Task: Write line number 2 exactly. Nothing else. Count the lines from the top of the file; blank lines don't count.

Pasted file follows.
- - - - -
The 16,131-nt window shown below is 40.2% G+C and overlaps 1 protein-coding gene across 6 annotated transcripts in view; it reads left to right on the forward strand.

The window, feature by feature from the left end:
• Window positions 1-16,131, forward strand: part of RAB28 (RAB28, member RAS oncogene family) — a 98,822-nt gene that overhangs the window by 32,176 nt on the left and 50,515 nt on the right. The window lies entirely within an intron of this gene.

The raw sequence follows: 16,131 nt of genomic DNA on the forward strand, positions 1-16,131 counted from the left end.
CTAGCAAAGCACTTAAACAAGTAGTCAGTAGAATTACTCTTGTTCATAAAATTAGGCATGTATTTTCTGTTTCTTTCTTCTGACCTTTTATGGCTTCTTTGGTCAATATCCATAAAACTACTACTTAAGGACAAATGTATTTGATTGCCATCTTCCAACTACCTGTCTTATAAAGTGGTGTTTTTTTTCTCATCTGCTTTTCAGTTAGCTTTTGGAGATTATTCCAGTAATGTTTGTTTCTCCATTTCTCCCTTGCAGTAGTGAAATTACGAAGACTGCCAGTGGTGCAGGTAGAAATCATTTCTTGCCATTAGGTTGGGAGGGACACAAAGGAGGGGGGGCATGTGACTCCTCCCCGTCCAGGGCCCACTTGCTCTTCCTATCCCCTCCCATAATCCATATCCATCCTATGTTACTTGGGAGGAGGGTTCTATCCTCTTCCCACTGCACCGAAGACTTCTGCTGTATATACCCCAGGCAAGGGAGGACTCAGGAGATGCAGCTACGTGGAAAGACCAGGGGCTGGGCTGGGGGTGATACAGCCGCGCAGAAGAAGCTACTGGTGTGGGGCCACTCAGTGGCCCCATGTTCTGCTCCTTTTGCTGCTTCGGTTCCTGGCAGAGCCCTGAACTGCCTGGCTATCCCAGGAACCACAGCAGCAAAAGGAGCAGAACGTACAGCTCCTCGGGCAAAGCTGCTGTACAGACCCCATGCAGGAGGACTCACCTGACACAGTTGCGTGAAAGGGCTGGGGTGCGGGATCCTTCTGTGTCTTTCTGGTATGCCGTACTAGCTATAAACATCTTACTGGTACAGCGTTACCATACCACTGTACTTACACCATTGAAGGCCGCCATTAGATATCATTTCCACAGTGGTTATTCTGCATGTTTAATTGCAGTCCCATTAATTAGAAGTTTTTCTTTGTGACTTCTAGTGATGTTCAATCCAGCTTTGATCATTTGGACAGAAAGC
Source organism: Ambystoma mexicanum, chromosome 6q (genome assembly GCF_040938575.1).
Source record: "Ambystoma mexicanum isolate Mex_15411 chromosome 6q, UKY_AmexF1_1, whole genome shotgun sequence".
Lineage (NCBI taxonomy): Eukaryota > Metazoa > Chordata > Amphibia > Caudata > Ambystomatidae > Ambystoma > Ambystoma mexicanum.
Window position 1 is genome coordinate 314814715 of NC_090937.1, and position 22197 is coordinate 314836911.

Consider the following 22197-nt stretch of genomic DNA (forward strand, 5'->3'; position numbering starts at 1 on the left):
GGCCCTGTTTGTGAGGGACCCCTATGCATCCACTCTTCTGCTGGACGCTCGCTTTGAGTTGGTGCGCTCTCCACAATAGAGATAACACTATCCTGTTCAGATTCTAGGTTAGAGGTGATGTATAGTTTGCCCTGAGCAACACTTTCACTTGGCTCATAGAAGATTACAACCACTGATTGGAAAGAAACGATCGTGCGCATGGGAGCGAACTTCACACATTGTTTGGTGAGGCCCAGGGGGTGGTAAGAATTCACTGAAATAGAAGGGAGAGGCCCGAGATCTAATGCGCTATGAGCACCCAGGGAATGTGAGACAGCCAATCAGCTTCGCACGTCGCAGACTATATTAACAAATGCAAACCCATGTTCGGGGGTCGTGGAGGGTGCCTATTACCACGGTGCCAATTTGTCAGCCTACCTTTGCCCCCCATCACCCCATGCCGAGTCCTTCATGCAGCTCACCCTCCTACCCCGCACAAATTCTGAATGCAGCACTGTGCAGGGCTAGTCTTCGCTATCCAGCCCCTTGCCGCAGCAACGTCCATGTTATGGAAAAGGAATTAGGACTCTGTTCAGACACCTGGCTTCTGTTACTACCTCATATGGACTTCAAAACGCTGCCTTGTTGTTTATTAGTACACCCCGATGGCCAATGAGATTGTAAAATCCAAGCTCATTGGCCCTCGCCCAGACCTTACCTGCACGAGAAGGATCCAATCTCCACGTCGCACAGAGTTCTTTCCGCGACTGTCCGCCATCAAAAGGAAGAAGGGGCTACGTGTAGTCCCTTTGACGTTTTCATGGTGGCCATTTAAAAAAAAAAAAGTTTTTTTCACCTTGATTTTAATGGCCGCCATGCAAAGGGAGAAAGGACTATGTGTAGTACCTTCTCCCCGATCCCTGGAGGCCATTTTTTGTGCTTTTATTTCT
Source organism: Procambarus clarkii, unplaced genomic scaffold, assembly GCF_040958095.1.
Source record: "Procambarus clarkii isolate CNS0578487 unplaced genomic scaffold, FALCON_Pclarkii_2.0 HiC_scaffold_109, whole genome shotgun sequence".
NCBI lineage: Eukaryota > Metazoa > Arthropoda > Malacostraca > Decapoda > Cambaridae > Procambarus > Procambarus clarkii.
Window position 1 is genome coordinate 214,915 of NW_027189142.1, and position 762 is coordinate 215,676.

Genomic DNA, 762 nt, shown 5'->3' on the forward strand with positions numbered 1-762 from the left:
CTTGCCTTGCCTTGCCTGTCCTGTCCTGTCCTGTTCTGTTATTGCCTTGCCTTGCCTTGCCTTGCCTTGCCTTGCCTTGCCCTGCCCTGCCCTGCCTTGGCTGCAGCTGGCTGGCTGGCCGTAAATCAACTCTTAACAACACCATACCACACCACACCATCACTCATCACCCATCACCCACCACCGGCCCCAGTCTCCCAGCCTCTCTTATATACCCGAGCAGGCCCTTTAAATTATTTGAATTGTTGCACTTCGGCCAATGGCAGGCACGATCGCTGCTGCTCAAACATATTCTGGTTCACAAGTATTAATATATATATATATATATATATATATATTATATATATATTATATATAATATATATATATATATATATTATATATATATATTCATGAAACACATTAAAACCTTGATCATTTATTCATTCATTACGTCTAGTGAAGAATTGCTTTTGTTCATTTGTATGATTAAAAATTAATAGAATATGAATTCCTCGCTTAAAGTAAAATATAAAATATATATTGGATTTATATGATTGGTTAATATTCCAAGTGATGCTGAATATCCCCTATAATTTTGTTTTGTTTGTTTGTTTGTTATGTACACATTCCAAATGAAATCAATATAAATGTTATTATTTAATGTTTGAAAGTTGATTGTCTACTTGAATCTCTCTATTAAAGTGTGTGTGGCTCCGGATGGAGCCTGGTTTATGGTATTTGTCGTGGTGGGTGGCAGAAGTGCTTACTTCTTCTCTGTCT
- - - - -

The window, feature by feature from the left end: